As summer reaches its close, anyone else find a little back-to-school anxiety triggered by the contents of the fridge? Kids aren’t the only ones who may have to work at readjusting to routines when the structure of school kicks back in. Parents have new schedules and routines to take on board again too, not least when it comes to planning out portable, healthy snacks. Foods that are fresh, fun, interesting and wholesome, too…ideally, ones kids will actually eat.
by Allison Hendricks
As the final month of summer has official begun, it’s time to start thinking of the upcoming school year. With back-to-school shopping, choosing extracurricular activities and attending parent/teacher orientation, it’s time to get organized and ready for the big transition from late summer nights to early school mornings.
Luckily, we have a few tips to help make the new school year less stressful. Check it out!
By Melanie Potock
I often have parents who want my sessions to focus on helping kids learn to eat healthier foods, especially vegetables. On the journey to developing the oral motor skills necessary for biting, chewing and swallowing a variety of vegetables, simply interacting with these foods via food crafts and food play develops a positive relationships with Brussels sprouts, carrots and more. Holidays offer ideal opportunities for food play, especially Valentine’s Day.
Some children forgo eating at lunchtime to be social. Here’s how to get your kids to eat a healthy lunch while chatting with their friends. Chances are it’s been a while since you’ve ordered “hot lunch” in the school cafeteria. Whether you send a home-packed lunch with your child or they order lunch, eating in the cafeteria can be overwhelming at first. Coach Mel [Melanie Potock, M.A., CCC-SLP ] had a client who called it the “café-FEAR-ia” because the whole experience was a bit scary for him.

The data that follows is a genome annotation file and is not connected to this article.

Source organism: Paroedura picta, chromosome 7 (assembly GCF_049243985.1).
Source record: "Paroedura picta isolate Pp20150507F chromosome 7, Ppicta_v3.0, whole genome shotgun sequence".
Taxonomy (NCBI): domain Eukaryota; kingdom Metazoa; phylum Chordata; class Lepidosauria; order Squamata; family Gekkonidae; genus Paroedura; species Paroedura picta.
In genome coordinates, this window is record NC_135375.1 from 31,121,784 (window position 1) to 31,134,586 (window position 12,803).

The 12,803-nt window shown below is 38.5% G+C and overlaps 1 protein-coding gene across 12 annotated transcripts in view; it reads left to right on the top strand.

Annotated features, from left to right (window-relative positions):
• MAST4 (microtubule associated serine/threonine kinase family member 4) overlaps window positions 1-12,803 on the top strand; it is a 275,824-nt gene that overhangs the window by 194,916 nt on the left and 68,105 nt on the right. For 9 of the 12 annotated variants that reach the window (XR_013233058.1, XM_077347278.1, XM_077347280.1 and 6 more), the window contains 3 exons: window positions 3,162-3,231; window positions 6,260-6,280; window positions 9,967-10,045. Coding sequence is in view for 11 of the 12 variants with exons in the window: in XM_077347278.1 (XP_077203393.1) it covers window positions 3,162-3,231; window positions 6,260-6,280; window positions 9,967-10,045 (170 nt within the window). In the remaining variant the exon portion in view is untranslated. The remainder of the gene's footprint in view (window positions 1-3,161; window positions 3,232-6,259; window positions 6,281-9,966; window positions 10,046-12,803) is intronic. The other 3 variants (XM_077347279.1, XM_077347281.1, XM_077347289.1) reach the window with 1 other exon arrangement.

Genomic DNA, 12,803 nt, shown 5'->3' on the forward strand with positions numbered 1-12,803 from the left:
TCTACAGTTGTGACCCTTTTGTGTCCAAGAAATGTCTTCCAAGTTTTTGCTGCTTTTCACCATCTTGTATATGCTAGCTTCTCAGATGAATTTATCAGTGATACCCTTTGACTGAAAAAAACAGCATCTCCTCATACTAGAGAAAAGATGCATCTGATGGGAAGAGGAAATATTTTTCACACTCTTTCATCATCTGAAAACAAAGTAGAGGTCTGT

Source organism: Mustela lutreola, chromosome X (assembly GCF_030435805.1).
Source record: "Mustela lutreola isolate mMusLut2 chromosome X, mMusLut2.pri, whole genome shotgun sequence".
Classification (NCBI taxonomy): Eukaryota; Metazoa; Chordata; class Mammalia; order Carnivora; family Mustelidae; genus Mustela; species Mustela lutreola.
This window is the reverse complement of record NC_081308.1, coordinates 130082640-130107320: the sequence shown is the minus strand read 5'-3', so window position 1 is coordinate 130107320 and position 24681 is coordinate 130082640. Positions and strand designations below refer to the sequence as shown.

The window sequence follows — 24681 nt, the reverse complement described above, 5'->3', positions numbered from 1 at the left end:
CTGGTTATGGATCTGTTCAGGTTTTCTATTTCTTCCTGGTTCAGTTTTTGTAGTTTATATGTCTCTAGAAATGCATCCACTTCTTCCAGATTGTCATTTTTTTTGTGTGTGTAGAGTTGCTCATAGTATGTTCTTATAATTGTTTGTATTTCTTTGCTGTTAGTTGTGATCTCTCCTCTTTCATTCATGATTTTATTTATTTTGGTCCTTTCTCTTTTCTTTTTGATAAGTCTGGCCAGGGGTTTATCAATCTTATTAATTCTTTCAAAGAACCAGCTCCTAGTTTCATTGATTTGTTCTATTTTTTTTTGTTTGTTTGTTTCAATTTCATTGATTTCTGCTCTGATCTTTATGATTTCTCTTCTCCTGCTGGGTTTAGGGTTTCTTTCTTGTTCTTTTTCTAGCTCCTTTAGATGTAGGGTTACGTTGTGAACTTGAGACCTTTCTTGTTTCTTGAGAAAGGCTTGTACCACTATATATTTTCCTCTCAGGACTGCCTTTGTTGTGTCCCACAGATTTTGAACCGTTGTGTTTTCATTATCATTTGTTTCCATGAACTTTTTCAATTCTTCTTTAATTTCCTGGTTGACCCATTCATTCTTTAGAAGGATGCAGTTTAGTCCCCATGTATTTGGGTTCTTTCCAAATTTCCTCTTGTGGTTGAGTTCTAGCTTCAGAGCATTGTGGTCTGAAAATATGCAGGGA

Getting back into school routines can come with a sharp learning curve, for everyone involved. Back to school means back to school lunches, and with that can come a lot of stress. We all know packing healthy, nutritious lunches and snacks play a significant role in ensuring blossoming young minds and growing bodies have what they need to thrive. SVVSD Nutrition Services take great pains to provide varied, nutritious and tasty meals. The challenge is, how help ensure hungry students take advantage of them? Or, when packing lunches, where to find the time, and the creative energy, to stock those lunch boxes with foods that will be eaten as intended and not traded or trashed?
Whether I’m working with a selective eater who eats only a limited number of foods or the more garden-variety picky eater who just has strong opinions about what she will and will not eat, I teach kids how to pack their own school lunch early in feeding treatment. Buying a “hot lunch” at school is typically a more advanced goal for my clients. Most kids hesitant to try new foods find it challenging to process the wide variety of hot lunches available—we’ll tackle that goal later.
It’s back to school time and let’s face it: Mornings are hectic, especially for parents of children with special needs. A healthy balanced breakfast may go by the wayside and we rely on quick, packaged options or skip breakfast altogether. However, numerous studies in children show that eating breakfast is associated with better behavior in the classroom. Even more show that eating breakfast more frequently is associated with higher test scores in subjects like Mathematics, Science and English. Doctor Yum and Coach Mel, co-authors of the award-winning book, Raising a Healthy Happy Eater, offer these 4 tips for making breakfast better!
Most parents tell me that their elementary school child has 20 to 25 minutes to enter the school cafeteria, search for her lunchbox buried in a portable tub, find a place to sit, open all the containers, eat (oh, right, eat), then clean and pack up before the bell rings. In an effort to ensure that their kids eat anything at all, well-meaning parents pack lunchboxes filled to the brim with typically, 7 to 8 different options!
As a pediatric feeding therapist, part of working in the child’s natural environment is making regular preschool visits to offer teachers and staff guidance when a child is not eagerly participating in mealtimes. Whether a child is a selective eater or the more common picky-eater, here are seven tips for teachers that focus on the seven senses involved in food exploration and eating: